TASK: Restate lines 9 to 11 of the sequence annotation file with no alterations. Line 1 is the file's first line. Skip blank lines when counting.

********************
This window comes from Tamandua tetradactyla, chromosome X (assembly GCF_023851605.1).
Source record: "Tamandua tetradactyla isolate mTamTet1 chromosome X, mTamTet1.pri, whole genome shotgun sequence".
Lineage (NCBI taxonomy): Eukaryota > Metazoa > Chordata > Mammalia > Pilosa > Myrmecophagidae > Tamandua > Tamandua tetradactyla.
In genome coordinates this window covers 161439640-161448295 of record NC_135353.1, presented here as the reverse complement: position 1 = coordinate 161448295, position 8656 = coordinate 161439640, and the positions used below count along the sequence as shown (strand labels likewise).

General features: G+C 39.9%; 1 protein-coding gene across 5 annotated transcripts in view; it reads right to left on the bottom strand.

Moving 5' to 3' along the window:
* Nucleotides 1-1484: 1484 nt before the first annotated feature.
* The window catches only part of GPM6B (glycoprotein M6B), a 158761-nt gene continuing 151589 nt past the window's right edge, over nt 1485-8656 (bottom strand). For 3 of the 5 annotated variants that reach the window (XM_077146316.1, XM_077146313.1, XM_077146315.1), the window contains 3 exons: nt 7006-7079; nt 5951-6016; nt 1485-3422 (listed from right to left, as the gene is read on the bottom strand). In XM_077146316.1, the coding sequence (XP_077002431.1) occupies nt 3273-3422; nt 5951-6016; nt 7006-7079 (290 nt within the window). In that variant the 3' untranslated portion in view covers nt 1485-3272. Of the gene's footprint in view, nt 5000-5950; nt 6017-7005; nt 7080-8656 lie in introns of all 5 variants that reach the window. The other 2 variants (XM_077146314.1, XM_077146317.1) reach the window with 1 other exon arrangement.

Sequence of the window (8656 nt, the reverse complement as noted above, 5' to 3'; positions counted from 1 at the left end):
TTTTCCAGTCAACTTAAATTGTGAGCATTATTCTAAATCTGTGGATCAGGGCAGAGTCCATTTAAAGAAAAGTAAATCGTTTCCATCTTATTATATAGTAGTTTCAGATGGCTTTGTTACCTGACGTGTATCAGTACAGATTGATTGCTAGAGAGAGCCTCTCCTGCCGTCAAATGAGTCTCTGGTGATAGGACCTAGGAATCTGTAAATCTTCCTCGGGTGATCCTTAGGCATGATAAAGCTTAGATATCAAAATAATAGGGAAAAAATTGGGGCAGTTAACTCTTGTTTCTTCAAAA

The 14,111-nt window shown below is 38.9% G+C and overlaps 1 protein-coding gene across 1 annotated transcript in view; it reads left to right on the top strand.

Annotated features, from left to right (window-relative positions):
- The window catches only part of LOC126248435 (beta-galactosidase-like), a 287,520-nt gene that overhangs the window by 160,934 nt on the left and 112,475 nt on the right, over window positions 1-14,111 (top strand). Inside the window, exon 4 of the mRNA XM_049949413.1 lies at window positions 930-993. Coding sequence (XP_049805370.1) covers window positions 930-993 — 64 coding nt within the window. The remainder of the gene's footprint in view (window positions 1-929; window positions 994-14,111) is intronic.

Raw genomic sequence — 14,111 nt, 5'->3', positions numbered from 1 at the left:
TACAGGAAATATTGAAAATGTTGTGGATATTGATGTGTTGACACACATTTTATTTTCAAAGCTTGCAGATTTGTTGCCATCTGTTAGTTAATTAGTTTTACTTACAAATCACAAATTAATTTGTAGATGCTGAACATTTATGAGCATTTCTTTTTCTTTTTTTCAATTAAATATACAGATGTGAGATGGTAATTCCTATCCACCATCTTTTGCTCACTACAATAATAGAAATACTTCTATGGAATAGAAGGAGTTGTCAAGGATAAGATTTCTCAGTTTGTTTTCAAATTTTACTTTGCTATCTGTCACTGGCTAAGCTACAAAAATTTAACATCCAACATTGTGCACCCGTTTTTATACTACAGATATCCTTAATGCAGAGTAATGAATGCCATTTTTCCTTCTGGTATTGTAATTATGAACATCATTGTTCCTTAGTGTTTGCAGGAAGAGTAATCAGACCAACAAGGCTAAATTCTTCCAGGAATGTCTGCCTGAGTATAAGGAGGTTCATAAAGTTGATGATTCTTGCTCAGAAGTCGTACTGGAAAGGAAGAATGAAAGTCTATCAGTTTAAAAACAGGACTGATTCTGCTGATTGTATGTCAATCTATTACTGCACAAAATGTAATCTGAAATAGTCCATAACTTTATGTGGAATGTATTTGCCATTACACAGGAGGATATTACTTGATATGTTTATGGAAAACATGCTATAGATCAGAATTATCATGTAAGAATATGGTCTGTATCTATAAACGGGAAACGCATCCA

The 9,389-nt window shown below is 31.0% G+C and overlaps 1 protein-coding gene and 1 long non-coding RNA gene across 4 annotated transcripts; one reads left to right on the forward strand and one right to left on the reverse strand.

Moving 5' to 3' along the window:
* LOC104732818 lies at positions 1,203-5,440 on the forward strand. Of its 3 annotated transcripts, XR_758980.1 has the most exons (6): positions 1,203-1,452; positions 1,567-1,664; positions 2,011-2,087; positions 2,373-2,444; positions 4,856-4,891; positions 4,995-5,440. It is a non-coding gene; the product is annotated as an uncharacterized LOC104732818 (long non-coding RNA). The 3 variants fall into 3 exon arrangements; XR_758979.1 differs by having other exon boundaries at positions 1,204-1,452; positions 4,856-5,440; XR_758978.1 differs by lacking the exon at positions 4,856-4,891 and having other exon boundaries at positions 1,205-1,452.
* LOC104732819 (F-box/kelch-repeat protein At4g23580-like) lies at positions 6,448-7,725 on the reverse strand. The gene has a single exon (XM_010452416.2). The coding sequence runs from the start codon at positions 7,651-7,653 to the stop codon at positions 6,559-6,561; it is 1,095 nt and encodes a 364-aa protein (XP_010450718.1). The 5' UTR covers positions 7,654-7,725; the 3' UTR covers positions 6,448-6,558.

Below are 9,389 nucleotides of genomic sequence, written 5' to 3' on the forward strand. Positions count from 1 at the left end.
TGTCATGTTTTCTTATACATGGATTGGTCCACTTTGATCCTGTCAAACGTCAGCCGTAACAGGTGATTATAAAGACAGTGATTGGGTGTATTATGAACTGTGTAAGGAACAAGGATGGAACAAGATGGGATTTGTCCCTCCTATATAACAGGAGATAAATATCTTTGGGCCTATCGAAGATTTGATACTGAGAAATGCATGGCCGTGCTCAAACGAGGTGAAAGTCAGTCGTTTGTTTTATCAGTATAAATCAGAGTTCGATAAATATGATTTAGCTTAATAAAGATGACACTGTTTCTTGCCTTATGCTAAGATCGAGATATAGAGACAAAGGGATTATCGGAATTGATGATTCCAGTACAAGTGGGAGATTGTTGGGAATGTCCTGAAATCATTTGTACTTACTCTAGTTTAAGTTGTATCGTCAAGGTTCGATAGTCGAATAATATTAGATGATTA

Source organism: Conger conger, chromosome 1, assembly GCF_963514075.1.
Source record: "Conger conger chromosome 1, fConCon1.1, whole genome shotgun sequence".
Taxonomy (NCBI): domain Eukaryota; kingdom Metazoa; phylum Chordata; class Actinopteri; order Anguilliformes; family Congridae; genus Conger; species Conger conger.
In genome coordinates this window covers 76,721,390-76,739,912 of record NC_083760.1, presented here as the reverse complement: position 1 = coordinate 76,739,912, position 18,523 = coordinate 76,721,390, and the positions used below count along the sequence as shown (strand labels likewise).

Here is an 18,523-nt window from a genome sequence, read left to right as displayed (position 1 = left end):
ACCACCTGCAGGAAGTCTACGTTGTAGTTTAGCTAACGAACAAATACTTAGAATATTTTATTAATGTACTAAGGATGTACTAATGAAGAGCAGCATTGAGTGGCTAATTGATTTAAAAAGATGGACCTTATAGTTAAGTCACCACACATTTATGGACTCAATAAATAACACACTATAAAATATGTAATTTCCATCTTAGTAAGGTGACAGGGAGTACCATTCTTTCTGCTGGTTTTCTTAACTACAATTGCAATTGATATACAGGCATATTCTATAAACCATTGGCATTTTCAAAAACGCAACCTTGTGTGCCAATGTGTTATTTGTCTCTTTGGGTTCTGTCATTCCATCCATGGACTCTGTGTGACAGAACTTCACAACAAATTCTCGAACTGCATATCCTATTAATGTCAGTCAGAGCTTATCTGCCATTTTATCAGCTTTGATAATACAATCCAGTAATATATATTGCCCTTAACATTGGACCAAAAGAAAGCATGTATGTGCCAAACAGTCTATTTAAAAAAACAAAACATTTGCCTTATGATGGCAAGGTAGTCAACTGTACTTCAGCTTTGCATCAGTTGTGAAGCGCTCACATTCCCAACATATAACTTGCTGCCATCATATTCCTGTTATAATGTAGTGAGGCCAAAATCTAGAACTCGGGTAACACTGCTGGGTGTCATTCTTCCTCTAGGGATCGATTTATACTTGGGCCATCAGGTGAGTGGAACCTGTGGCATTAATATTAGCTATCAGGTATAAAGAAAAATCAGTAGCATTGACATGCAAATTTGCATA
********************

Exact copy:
Sequence of the window (8656 nt, the reverse complement as noted above, 5' to 3'; positions counted from 1 at the left end):
TTTTCCAGTCAACTTAAATTGTGAGCATTATTCTAAATCTGTGGATCAGGGCAGAGTCCATTTAAAGAAAAGTAAATCGTTTCCATCTTATTATATAGTAGTTTCAGATGGCTTTGTTACCTGACGTGTATCAGTACAGATTGATTGCTAGAGAGAGCCTCTCCTGCCGTCAAATGAGTCTCTGGTGATAGGACCTAGGAATCTGTAAATCTTCCTCGGGTGATCCTTAGGCATGATAAAGCTTAGATATCAAAATAATAGGGAAAAAATTGGGGCAGTTAACTCTTGTTTCTTCAAAA

The 14,111-nt window shown below is 38.9% G+C and overlaps 1 protein-coding gene across 1 annotated transcript in view; it reads left to right on the top strand.